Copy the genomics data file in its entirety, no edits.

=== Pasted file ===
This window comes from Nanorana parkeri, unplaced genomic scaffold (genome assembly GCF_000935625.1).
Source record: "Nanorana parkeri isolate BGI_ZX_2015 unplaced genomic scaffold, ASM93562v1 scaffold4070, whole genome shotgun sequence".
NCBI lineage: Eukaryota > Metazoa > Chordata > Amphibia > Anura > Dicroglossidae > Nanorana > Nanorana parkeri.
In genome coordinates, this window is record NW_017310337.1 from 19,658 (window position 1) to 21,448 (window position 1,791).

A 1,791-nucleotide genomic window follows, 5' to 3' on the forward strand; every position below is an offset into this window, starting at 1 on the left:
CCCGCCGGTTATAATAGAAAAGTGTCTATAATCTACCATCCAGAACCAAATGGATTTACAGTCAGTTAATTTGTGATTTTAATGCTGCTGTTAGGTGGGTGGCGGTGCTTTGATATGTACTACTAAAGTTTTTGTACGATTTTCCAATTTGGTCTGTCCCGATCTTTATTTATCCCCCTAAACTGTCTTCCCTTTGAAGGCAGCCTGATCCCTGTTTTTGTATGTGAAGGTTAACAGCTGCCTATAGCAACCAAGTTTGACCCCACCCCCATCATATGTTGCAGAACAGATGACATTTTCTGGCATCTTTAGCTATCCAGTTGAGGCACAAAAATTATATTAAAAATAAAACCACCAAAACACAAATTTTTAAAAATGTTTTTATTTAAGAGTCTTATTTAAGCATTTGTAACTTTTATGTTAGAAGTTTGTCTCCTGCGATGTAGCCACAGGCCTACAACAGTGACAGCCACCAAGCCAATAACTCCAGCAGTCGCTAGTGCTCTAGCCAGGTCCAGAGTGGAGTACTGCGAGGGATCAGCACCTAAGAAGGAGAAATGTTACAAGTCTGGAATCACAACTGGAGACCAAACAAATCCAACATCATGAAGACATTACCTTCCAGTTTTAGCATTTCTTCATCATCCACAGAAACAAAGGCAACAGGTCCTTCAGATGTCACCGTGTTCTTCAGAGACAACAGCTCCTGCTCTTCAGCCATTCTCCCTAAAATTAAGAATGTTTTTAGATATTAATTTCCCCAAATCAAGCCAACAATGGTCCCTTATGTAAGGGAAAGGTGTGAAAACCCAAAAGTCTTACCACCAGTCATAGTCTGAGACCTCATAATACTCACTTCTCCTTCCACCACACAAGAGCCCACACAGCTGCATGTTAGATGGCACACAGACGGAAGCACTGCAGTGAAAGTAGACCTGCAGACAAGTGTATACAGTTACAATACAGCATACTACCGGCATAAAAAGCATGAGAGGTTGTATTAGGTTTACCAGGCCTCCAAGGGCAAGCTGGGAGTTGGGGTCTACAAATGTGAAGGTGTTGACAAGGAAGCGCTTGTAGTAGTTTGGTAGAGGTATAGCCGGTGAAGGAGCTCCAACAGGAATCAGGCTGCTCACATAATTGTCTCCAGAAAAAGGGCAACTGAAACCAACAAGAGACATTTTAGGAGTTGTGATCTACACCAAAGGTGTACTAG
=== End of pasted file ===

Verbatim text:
This window comes from Nanorana parkeri, unplaced genomic scaffold (genome assembly GCF_000935625.1).
Source record: "Nanorana parkeri isolate BGI_ZX_2015 unplaced genomic scaffold, ASM93562v1 scaffold4070, whole genome shotgun sequence".
NCBI lineage: Eukaryota > Metazoa > Chordata > Amphibia > Anura > Dicroglossidae > Nanorana > Nanorana parkeri.
In genome coordinates, this window is record NW_017310337.1 from 19,658 (window position 1) to 21,448 (window position 1,791).

A 1,791-nucleotide genomic window follows, 5' to 3' on the forward strand; every position below is an offset into this window, starting at 1 on the left:
CCCGCCGGTTATAATAGAAAAGTGTCTATAATCTACCATCCAGAACCAAATGGATTTACAGTCAGTTAATTTGTGATTTTAATGCTGCTGTTAGGTGGGTGGCGGTGCTTTGATATGTACTACTAAAGTTTTTGTACGATTTTCCAATTTGGTCTGTCCCGATCTTTATTTATCCCCCTAAACTGTCTTCCCTTTGAAGGCAGCCTGATCCCTGTTTTTGTATGTGAAGGTTAACAGCTGCCTATAGCAACCAAGTTTGACCCCACCCCCATCATATGTTGCAGAACAGATGACATTTTCTGGCATCTTTAGCTATCCAGTTGAGGCACAAAAATTATATTAAAAATAAAACCACCAAAACACAAATTTTTAAAAATGTTTTTATTTAAGAGTCTTATTTAAGCATTTGTAACTTTTATGTTAGAAGTTTGTCTCCTGCGATGTAGCCACAGGCCTACAACAGTGACAGCCACCAAGCCAATAACTCCAGCAGTCGCTAGTGCTCTAGCCAGGTCCAGAGTGGAGTACTGCGAGGGATCAGCACCTAAGAAGGAGAAATGTTACAAGTCTGGAATCACAACTGGAGACCAAACAAATCCAACATCATGAAGACATTACCTTCCAGTTTTAGCATTTCTTCATCATCCACAGAAACAAAGGCAACAGGTCCTTCAGATGTCACCGTGTTCTTCAGAGACAACAGCTCCTGCTCTTCAGCCATTCTCCCTAAAATTAAGAATGTTTTTAGATATTAATTTCCCCAAATCAAGCCAACAATGGTCCCTTATGTAAGGGAAAGGTGTGAAAACCCAAAAGTCTTACCACCAGTCATAGTCTGAGACCTCATAATACTCACTTCTCCTTCCACCACACAAGAGCCCACACAGCTGCATGTTAGATGGCACACAGACGGAAGCACTGCAGTGAAAGTAGACCTGCAGACAAGTGTATACAGTTACAATACAGCATACTACCGGCATAAAAAGCATGAGAGGTTGTATTAGGTTTACCAGGCCTCCAAGGGCAAGCTGGGAGTTGGGGTCTACAAATGTGAAGGTGTTGACAAGGAAGCGCTTGTAGTAGTTTGGTAGAGGTATAGCCGGTGAAGGAGCTCCAACAGGAATCAGGCTGCTCACATAATTGTCTCCAGAAAAAGGGCAACTGAAACCAACAAGAGACATTTTAGGAGTTGTGATCTACACCAAAGGTGTACTAG